A federal judge said Tuesday that he may be forced to subpoena former Sec. of State Hillary Clinton and her aide, Huma Abedin, for emails that the pair withheld when they turned their work-related records over to the State Department.
WILL THIS DOG HUNT?
Judge Emmet Sullivan also ruled in favor of Judicial Watch, which is suing the State Department, by granting its motion for discovery into whether the agency 0r Clinton deliberately thwarted the Freedom of Information Act (FOIA) by approving and utilizing a private email system.
If the depositions requested by Judicial Watch give rise to a reason to depose Clinton, the group said, it reserves the right to do so.
CIRCULAR FIRING SQUAD
Judicial Watch on Tuesday named seven aides to Hillary Clinton that the group is seeking to depose in federal court. The request comes as part of a lawsuit the watchdog group has filed in an effort to obtain records on Huma Abedin, who served as Clinton's deputy chief of staff during her tenure as secretary of state.Those aides are:
Additionally, Judicial Watch is requesting that the State Department name its own expert witness who can speak to how the agency has processed Freedom of Information Act requests pertaining to Clinton and Abedin.
"This discovery will help Judicial Watch get all of the facts behind Hillary Clinton's and the Obama State Department's thwarting of FOIA so that the public can be sure that all of the emails from her illicit email system are reviewed and released to the public as the law requires," Judicial Watch President Tom Fitton said in a statement.
YOU CAN RUN, BUT YOU CAN NOT HIDE
If the depositions requested by Judicial Watch give rise to a reason to depose Clinton, the group said, it reserves the right to do so. "If [Judicial Watch] believes Mrs. Clinton's testimony is required, it will request permission from the court at the appropriate time," the group said.Tuesday's filing comes after a February ruling by Washington, D.C. District Court Judge Emmet Sullivan that allowed Judicial Watch to proceed with discovery related to efforts by Clinton and her staff to undermine federal recordkeeping laws, in addition to a work arrangement that allowed Abedin to work for a consulting firm concurrently with her job at the State Department.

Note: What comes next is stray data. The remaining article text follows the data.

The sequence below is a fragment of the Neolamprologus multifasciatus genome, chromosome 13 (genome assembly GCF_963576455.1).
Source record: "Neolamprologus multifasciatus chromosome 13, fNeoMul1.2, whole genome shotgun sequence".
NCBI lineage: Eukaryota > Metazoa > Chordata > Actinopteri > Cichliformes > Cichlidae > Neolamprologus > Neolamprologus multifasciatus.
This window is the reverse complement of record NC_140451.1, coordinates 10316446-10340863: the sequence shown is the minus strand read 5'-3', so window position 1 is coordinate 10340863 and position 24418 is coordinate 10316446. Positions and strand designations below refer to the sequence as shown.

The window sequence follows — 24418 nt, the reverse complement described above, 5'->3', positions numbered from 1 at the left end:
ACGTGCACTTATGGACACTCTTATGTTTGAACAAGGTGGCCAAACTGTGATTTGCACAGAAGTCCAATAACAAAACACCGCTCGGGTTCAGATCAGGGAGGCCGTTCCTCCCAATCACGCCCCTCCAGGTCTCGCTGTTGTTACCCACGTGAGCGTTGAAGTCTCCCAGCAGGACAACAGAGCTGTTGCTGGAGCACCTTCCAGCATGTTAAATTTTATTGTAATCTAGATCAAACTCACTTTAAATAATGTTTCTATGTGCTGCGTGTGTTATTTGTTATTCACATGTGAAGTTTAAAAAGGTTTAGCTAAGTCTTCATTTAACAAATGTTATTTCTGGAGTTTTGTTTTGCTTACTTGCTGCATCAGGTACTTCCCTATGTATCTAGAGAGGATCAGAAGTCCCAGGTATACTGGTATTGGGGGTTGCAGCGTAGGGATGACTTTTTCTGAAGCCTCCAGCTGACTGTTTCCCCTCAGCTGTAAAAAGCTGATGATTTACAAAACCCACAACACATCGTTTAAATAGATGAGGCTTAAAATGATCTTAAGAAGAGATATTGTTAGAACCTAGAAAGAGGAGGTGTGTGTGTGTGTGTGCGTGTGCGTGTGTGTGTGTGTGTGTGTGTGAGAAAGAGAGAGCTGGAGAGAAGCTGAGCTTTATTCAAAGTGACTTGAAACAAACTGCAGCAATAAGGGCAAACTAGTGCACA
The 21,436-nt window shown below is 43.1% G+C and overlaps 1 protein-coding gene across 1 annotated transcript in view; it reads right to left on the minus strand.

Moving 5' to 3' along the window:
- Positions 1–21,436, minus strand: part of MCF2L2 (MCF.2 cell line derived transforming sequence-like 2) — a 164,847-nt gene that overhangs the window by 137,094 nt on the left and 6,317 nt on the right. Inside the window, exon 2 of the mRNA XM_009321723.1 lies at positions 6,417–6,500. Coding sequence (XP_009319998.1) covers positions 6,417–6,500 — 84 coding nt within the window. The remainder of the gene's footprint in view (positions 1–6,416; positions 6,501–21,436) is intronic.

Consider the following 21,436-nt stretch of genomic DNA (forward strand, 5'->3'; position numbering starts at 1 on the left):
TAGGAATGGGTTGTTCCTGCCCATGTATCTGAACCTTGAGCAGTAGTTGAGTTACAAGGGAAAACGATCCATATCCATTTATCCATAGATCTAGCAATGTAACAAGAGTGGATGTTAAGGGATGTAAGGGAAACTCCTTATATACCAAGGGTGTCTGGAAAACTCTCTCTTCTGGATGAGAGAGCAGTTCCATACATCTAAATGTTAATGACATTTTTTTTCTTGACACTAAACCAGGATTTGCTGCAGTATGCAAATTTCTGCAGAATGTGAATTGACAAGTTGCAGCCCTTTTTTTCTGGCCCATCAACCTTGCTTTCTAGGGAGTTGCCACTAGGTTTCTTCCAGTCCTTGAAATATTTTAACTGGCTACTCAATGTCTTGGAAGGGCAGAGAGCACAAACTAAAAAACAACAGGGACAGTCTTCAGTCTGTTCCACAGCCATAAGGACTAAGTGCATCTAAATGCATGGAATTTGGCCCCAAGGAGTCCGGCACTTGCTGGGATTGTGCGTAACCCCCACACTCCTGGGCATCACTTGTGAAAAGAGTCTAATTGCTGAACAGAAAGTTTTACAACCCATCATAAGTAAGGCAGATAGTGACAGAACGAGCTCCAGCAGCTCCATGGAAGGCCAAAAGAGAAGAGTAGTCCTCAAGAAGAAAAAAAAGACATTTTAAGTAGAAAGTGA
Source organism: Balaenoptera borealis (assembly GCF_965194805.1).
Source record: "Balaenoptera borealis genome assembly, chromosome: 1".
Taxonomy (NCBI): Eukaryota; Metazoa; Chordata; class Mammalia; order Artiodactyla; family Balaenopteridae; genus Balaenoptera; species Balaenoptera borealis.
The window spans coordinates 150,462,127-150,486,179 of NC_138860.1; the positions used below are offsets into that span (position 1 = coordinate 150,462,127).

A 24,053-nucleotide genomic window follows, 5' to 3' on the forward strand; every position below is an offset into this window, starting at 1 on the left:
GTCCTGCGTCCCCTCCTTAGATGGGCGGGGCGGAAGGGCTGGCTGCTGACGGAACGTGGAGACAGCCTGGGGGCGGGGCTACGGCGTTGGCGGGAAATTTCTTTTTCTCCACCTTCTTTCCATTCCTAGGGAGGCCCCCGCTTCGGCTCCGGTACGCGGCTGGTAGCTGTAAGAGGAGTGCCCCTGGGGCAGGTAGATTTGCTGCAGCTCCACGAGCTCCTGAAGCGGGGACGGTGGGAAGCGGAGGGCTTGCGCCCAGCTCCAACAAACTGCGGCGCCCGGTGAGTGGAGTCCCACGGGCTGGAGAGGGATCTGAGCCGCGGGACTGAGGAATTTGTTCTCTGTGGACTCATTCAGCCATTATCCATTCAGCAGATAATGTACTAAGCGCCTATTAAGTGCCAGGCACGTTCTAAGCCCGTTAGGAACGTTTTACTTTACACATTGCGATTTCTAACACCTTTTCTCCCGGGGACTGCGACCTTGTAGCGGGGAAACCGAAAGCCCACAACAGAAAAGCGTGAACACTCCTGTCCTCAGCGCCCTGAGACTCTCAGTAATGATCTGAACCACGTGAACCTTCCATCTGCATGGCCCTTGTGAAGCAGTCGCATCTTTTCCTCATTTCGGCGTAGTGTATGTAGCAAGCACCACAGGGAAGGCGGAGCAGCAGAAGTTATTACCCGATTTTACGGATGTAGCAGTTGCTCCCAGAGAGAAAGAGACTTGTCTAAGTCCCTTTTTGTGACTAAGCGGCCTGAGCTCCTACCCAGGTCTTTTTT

The State Department has until April 5 to respond to Judicial Watch's request, after which the group will have 10 days to issue a response of its own. Sullivan will rule on April 15 about whether Judicial Watch can proceed as it has requested.
Sullivan slammed the State Department during the hearing, saying that “it just boggles the mind a little that the State Department allowed this practice to occur in the first place.”
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Specific services include:But the conservative watchdog group dropped its lawsuit against State in 2014 after the agency claimed that it had searched the office of the Executive Secretary for records pertaining to Abedin’s employment but could find none.
It filed another lawsuit last March after Clinton’s personal email use was revealed.
In Tuesday’s hearing, Sullivan accepted the possibility that Clinton and Abedin may have to be subpoenaed and deposed.“There has been a constant drip, drip, drip of declarations. When does it stop?” he asked, noting that the incremental release of new information about Clinton’s email system and the State Department’s knowledge of it has created a “reasonable suspicion” that access to federal records covered by FOIA “was undermined.”
Clinton turned over 55,000 pages of her emails to the State Department in Dec. 2014. She claims that it was the entirety of her work-related exchanges.
Sullivan gave Judicial Watch three weeks to come up with a plan for discovery. The State Department will have three weeks after that plan is submitted to respond.
“Judge Sullivan’s ruling granting Judicial Watch’s request for discovery is a major victory for the public’s right to know the truth about Hillary Clinton’s email system,” Judicial Watch president Tom Fitton said in a statement after Tuesday’s hearing. “The court-ordered discovery will help determine why the State Department and Mrs. Clinton, even despite receiving numerous FOIA requests, kept the record system secret for years.”
He said that Judicial Watch’s proposed discovery will seek testimony from current and former State Department officials.
“While Mrs. Clinton’s testimony may not be required initially, it may happen that her testimony is necessary for the Court to resolve the legal issues about her unprecedented email practices,” he said.